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US Overdue For Bird Flu Experts Warn

The H5N1 avian flu virus
by Jessica Braunschweig
UPI Correspondent
Washington (UPI) Feb 07, 2007
The threat of avian influenza has returned. But public-health officials at the recent 2007 Seasonal and Pandemic Influenza conference said the risk never left. In fact, the chances for such an outbreak have only increased. In an interview with United Press International, health expert Jeffrey Levi warned against the looming reality: "Pandemics happen three times a century, and we're overdue."

Dr. Julie Gerberding, director of the Centers for Disease Control and Prevention, recognized that prevention might not be possible, but the CDC's goal is to slow the spread as the possible "pandemic virus moves from one border to another."

Experts predict that even a mild pandemic could kill approximately 100,000 to 250,000 Americans -- the most severe could kill 2 million. Top health officials compared that to the 1918 Spanish influenza that caused at least 675,000 U.S. deaths and almost 50 million deaths worldwide.

A pandemic is a globally spread disease that is transmitted from person to person. Chances of a pandemic are heightened when a new type of flu virus emerges that the human body is not immune to. New types of vaccinations must be created to fight against the new strains.

After a spate of headlines last year, the threat of avian influenza nearly disappeared from the news -- the bird-flu virus was "last year's story." Yet its growing presence is prompting concern: "People are very nervous about what's happening in Asia right now, and the odds are not great," said Levi, executive director of the Trust for America's Health. The Infectious Diseases Society of America is calling for an investment of at least $2.8 billion in new vaccines.

Possible emergency action includes closing schools and day care for up to three months, banning people from all public settings and demanding people stay home from work.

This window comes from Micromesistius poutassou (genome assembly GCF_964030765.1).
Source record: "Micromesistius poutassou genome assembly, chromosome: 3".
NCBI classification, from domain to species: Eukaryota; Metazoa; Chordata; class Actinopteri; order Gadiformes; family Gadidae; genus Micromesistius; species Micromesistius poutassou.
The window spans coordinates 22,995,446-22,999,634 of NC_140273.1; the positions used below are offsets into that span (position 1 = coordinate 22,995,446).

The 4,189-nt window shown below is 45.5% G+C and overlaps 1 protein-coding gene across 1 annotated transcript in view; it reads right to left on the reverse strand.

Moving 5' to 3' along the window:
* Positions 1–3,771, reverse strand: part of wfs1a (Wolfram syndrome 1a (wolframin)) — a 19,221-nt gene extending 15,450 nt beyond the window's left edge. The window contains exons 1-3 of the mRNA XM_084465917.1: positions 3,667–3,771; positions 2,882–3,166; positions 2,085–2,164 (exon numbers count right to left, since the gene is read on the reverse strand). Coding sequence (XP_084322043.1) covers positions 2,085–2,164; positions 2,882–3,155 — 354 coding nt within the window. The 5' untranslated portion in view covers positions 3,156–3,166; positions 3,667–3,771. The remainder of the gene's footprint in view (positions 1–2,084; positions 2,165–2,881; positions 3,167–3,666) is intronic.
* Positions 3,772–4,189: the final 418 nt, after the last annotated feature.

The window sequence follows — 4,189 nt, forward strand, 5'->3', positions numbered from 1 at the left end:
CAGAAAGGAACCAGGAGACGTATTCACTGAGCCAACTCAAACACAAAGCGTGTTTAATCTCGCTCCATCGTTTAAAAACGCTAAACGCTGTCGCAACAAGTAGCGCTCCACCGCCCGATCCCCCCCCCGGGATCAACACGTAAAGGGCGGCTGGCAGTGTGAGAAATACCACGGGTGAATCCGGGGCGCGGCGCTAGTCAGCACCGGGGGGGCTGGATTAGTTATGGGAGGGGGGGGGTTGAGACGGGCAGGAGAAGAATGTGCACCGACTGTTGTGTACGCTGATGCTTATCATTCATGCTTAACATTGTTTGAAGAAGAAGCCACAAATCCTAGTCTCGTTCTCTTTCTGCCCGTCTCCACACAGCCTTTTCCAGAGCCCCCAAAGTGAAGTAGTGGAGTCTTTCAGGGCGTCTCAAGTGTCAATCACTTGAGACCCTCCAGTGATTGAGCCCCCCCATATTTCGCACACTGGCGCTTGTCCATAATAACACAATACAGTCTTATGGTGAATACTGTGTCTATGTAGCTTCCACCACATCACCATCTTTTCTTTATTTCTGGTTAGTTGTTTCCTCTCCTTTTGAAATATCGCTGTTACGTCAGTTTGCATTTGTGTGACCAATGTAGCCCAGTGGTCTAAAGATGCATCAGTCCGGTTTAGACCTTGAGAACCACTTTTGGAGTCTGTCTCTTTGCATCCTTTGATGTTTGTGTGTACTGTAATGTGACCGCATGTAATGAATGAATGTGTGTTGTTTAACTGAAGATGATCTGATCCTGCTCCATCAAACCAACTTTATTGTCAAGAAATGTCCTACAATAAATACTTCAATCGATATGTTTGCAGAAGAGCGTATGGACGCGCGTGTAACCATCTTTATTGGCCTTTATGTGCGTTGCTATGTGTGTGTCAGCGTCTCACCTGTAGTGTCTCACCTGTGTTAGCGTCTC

Some conference attendees pointed to the obvious economic crises such laws would create, including hardship for low-income workers who do not receive sick-leave benefits. Top health officials announced their goal for emergency health benefits nationwide once a pandemic is declared.

Other concerns: In a nation with millions of single-parent families, who would watch the children when schools and day-care centers close? Without breakfast and lunch programs for needy children, who would ensure the kids are well-fed outside of school?

Temporary medical centers might have staffing problems, Levi said. "Having pop-up hospitals is nice. But then we need pop-up health workers, too."

Though avian influenza has killed fewer than 200 people since 2003, cases continue to turn up in poultry worldwide.

Still, people can fight the yearly hazard of seasonal influenza by receiving annual flu shots, which the CDC strongly suggests. Conference speakers blamed inadequate media coverage for severely underplaying the risks of seasonal flu.

Each year in the United States flu sends more than 200,000 people to the hospital, and 36,000 people die.

Source: United Press International

Related Links
US Bird Flu News
The science and news of Epidemics on Earth

EU Confirms Virulent H5N1 Bird Flu Found At British Poultry Farm
Brussels (AFP) Feb 03, 2007
The European Commission confirmed on Saturday that the bird flu virus detected at a turkey farm in eastern England was the virulent H5N1 strain, which can be transmitted to humans. "Samples from the infected establishment were immediately sent to the Community Reference Laboratory in Weybridge, which has this morning swiftly confirmed the disease to be the H5N1 strain of avian influenza," it said in a statement.

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